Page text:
Living Abroad with a Chronic Illness – Resource Page (Updated June 2020)
If you have landed on this page, you are probably here because you’ve either read about my travels or life abroad as an expat or you’re interested in learning how I live my life abroad with chronic illness and immense health challenges.
Either way, I’m glad you’re here, and I hope I can answer questions about life with chronic illness.
A chronic illness is a health condition or disease that is long-lasting or persistent. A patient is deemed to have a chronic illness when the condition or disease lasts more than three months.
I’ve been chronically ill ‘officially’ since 2009. I’m a Canadian expat living in Taiwan with Ankylosing Spondylitis, Fibromyalgia, and Myalgic Encephalomyelitis, among other health issues.
I’ve been blogging about my health journey as a Canadian expat in Taiwan for many years. I am an active patient leader and chronic illness advocate and my posts have, thankfully, reached millions of other chronically ill expats and travelers over 11 years of posting here. My Several Worlds has been listed as a Best Blog for Fibromyalgia in 2018, 2019, and 2020.
My Several Worlds – Chronic Illness Mission Statement
I’ve been sick for as long as I can remember. I was the kid in school with the never-ending ear and throat infections. If someone had a cold, I always caught it.
Plus I was allergic to everything! Dust, pollen, feathers, grass, nickel, you name it, I reacted to it. I remember endless childhood visits to Dr. White’s office for allergy shots, ear infections, and everything else that came my way. Believe it or not, the ear infections have never left. I found out at age 38 that my ear infections are related to AS.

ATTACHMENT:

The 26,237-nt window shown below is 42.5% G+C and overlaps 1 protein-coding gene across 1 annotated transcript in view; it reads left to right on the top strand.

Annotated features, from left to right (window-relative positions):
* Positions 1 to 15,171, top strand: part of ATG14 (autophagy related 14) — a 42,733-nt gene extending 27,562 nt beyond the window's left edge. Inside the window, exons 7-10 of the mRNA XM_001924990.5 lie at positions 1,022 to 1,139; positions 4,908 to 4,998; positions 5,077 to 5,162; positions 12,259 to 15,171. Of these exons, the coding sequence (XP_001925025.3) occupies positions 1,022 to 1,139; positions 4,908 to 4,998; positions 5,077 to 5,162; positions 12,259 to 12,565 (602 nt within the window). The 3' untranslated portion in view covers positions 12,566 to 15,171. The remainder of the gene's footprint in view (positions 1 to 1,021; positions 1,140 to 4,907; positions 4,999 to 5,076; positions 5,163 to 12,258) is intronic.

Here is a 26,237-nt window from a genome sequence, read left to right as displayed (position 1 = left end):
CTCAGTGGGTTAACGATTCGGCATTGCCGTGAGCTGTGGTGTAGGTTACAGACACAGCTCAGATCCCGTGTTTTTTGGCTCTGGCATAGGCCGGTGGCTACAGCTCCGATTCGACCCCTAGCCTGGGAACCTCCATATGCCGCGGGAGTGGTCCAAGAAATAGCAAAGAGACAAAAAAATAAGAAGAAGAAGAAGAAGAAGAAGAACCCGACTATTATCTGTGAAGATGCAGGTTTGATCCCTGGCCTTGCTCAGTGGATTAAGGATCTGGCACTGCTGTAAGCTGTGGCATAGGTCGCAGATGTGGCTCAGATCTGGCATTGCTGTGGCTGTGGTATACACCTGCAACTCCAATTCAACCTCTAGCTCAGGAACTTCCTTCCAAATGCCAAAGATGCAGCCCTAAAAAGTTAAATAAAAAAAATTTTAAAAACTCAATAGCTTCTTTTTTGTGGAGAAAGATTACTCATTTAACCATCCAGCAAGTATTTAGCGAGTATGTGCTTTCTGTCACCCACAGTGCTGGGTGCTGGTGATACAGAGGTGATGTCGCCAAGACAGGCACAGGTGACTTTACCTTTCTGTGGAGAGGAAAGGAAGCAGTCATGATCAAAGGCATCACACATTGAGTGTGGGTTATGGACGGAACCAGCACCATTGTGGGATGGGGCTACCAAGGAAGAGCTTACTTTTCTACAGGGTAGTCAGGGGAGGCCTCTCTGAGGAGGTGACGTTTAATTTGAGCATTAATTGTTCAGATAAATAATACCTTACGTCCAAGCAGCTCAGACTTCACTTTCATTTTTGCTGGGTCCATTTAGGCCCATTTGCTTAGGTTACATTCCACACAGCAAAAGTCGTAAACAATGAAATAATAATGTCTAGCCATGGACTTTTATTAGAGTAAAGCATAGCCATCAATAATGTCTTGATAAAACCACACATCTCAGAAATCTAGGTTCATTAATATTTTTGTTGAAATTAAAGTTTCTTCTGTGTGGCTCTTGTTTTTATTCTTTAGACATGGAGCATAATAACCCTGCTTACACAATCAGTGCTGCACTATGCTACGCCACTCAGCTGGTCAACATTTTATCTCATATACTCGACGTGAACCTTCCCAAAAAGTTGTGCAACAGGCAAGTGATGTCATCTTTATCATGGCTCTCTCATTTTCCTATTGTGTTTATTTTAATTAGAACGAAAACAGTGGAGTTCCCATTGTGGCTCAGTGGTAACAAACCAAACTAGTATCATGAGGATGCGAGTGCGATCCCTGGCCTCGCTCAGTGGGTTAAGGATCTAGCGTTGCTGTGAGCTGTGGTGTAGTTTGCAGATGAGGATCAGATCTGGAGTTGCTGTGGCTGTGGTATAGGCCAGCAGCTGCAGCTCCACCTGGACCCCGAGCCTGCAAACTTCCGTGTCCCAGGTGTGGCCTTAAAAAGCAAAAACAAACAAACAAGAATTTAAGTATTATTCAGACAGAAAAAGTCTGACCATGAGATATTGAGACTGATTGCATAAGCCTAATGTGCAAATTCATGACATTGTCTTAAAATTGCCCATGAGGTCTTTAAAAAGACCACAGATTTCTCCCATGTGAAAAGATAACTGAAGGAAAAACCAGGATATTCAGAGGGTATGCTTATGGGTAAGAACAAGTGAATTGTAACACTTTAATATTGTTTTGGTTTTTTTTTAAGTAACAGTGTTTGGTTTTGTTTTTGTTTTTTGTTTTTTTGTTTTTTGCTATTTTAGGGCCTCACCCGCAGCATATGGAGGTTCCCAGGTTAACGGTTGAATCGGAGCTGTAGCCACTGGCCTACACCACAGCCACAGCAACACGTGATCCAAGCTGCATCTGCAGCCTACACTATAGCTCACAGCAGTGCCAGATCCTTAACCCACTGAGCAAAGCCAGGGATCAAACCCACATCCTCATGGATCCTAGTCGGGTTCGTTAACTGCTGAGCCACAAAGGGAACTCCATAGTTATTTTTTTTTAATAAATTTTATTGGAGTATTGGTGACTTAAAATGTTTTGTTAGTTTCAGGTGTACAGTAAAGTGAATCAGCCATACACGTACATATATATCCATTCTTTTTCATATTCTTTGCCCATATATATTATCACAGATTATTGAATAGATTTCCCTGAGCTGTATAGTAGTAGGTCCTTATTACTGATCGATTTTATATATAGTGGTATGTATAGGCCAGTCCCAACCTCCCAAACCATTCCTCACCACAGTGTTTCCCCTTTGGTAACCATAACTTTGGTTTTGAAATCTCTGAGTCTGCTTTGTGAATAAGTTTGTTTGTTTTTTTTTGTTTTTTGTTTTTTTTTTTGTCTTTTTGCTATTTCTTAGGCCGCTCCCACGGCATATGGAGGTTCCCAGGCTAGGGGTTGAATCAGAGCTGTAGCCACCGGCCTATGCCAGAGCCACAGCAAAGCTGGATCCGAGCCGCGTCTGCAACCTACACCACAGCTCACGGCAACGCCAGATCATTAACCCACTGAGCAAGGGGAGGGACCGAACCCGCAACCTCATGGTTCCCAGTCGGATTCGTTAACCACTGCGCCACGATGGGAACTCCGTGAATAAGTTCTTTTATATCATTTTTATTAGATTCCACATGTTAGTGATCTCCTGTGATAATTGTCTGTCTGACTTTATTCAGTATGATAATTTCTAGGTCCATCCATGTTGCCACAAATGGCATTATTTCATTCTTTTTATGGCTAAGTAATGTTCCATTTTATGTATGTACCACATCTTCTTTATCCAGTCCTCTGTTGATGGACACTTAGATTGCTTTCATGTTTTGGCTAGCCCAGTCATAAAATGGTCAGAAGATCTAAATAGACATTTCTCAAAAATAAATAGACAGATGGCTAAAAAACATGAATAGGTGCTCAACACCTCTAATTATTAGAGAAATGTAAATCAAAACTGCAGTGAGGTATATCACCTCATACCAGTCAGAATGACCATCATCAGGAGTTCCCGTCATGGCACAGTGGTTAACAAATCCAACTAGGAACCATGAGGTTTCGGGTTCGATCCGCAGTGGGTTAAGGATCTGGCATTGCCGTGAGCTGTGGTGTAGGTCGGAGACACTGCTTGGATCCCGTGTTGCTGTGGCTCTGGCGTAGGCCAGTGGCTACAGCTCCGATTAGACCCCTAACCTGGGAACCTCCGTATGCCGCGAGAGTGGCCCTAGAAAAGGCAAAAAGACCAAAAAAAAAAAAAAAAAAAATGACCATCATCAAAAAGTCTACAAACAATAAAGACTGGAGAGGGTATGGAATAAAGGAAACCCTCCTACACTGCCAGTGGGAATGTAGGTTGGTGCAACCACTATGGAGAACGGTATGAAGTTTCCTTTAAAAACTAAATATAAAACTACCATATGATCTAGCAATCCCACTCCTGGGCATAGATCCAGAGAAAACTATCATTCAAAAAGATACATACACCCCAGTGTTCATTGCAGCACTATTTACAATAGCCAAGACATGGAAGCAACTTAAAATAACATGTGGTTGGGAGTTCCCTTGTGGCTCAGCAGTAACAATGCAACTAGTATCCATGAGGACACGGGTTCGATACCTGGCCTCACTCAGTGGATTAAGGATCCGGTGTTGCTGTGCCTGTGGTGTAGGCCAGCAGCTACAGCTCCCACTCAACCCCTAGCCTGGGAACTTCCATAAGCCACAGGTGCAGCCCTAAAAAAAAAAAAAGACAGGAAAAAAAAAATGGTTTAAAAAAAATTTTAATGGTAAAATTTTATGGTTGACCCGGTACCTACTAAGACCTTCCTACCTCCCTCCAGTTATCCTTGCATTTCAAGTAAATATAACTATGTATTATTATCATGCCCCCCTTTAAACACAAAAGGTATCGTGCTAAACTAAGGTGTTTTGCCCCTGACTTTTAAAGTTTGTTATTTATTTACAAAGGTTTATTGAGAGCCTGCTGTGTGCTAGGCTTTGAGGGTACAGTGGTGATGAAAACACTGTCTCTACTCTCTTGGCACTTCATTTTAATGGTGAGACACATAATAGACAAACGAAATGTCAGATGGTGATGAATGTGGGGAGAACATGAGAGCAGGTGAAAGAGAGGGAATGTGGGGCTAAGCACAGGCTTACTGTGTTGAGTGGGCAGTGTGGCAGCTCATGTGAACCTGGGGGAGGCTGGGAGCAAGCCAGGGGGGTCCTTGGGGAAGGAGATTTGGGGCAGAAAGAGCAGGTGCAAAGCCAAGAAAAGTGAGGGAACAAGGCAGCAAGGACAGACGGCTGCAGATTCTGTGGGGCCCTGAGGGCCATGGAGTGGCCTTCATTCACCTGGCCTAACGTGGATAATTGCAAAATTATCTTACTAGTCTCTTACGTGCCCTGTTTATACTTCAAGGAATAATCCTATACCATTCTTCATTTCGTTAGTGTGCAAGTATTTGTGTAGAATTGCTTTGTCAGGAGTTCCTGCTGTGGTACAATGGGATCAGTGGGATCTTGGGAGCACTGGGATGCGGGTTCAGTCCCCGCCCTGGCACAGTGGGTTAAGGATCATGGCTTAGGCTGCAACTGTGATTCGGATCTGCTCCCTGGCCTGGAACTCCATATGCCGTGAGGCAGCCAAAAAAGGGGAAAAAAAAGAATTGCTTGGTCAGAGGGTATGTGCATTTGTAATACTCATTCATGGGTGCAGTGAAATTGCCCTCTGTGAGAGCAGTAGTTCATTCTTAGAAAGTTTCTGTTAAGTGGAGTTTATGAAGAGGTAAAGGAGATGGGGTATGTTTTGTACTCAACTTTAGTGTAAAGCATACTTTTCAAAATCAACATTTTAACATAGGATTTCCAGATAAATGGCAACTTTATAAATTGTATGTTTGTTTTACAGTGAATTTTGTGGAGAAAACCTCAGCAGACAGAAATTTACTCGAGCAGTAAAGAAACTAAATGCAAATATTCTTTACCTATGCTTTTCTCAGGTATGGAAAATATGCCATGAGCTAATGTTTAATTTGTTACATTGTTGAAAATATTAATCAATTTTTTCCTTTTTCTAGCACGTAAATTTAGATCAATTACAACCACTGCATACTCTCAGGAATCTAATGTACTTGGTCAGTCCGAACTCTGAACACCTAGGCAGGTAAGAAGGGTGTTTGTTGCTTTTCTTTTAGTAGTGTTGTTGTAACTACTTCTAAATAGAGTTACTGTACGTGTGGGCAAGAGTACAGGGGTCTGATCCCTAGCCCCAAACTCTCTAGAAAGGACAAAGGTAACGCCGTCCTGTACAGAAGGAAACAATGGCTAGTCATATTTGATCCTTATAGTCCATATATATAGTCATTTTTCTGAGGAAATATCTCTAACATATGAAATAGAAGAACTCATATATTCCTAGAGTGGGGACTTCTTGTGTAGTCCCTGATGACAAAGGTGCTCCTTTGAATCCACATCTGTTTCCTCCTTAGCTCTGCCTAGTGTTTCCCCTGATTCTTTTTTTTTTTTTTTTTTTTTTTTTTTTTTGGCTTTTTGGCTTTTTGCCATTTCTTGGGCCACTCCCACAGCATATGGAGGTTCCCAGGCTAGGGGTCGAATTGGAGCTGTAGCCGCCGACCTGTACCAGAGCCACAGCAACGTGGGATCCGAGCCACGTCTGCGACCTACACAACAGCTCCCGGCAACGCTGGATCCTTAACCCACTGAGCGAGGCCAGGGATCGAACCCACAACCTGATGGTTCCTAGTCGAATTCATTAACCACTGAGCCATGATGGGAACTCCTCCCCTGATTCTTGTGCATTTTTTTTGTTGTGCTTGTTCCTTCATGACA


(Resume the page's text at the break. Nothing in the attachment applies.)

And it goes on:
Despite having a weak immune system, I excelled at sports in high school, and my love for yoga, running, weightlifting and dancing didn’t end until I was 36.
I stopped doing all of those things at age 40 because I was not longer capable of doing them. Today, I can’t lift anything heavier than my cat because of the damage in my spine. It’s impossible to be on my feet for longer than 22 minutes a day.
Giving up my love for athletics is one of my biggest losses from being chronically ill. I knew in 2015 that there would be days I’d have to use a wheelchair, but I never dreamed I’d end up owning my own wheelchair.
I’m 45 now and mostly housebound.
My doctors in Canada never took my complaints about pain seriously. They always wrote it off to overexerting myself at the gym. They weren’t concerned about recurring infections and rashes or the back pain I had been experiencing since my 20s.
When I was 27, I moved to Asia. The aches and pains continued to come and go in China in 2003 and then when I moved to Taiwan in 2006.
In China, I had days when I couldn’t lift my left arm. On some days, I’d lose strength in my arms and legs and it often felt like I’d dislocated something. (I know what this feels like having dislocated both shoulders and one knee.)
During my time in China and Taiwan, my pain was bad enough that I sought assistance with non-traditional methods of pain relief, including reiki, massage, acupuncture, Traditional Chinese Medicine, cupping, acupressure, bloodletting, and scraping. None of it helped, although I had some success with reiki and I believe this is because of the person who helped me. I also had success with acupressure and again, because of the person delivering the treatment. I’ve written about these experiences and linked to them.
Starting in 2007 in Taiwan, I was in and out of the hospital all the time. No one had answers for me.
A few weeks before my wedding in 2008, I had a week-long flare. I couldn’t put any weight on my left foot. It felt like shards of glass were embedded in my foot. Thankfully, our wedding day was perfect and I felt good that day.